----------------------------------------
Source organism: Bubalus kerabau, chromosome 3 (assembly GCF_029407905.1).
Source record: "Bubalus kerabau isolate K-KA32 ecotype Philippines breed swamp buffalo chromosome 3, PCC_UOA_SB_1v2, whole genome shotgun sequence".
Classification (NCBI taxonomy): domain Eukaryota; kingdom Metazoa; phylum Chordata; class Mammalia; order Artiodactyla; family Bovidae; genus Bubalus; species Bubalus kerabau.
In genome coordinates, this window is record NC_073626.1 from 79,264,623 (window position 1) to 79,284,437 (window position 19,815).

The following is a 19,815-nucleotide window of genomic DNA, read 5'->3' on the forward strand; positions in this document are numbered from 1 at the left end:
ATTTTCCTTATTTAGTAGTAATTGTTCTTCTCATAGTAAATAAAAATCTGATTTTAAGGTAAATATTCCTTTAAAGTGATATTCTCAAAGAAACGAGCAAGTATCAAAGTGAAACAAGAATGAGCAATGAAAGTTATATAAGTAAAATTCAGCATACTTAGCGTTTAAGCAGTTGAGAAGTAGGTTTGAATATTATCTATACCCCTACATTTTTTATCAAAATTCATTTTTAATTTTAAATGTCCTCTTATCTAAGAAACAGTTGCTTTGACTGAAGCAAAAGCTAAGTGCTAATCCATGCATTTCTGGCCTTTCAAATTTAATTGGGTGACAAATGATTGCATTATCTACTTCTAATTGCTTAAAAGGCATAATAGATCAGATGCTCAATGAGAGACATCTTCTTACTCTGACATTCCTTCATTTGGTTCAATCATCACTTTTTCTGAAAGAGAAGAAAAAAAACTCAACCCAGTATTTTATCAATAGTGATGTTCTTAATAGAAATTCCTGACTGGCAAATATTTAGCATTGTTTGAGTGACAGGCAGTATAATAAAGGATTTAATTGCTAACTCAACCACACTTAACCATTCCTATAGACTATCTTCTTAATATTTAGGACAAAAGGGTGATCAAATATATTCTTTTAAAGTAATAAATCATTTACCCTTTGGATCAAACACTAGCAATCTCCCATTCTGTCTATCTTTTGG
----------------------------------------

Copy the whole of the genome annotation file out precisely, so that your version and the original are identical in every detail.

Source organism: Bubalus kerabau, chromosome 3 (assembly GCF_029407905.1).
Source record: "Bubalus kerabau isolate K-KA32 ecotype Philippines breed swamp buffalo chromosome 3, PCC_UOA_SB_1v2, whole genome shotgun sequence".
Classification (NCBI taxonomy): domain Eukaryota; kingdom Metazoa; phylum Chordata; class Mammalia; order Artiodactyla; family Bovidae; genus Bubalus; species Bubalus kerabau.
In genome coordinates, this window is record NC_073626.1 from 79,264,623 (window position 1) to 79,284,437 (window position 19,815).

The following is a 19,815-nucleotide window of genomic DNA, read 5'->3' on the forward strand; positions in this document are numbered from 1 at the left end:
ATTTTCCTTATTTAGTAGTAATTGTTCTTCTCATAGTAAATAAAAATCTGATTTTAAGGTAAATATTCCTTTAAAGTGATATTCTCAAAGAAACGAGCAAGTATCAAAGTGAAACAAGAATGAGCAATGAAAGTTATATAAGTAAAATTCAGCATACTTAGCGTTTAAGCAGTTGAGAAGTAGGTTTGAATATTATCTATACCCCTACATTTTTTATCAAAATTCATTTTTAATTTTAAATGTCCTCTTATCTAAGAAACAGTTGCTTTGACTGAAGCAAAAGCTAAGTGCTAATCCATGCATTTCTGGCCTTTCAAATTTAATTGGGTGACAAATGATTGCATTATCTACTTCTAATTGCTTAAAAGGCATAATAGATCAGATGCTCAATGAGAGACATCTTCTTACTCTGACATTCCTTCATTTGGTTCAATCATCACTTTTTCTGAAAGAGAAGAAAAAAAACTCAACCCAGTATTTTATCAATAGTGATGTTCTTAATAGAAATTCCTGACTGGCAAATATTTAGCATTGTTTGAGTGACAGGCAGTATAATAAAGGATTTAATTGCTAACTCAACCACACTTAACCATTCCTATAGACTATCTTCTTAATATTTAGGACAAAAGGGTGATCAAATATATTCTTTTAAAGTAATAAATCATTTACCCTTTGGATCAAACACTAGCAATCTCCCATTCTGTCTATCTTTTGG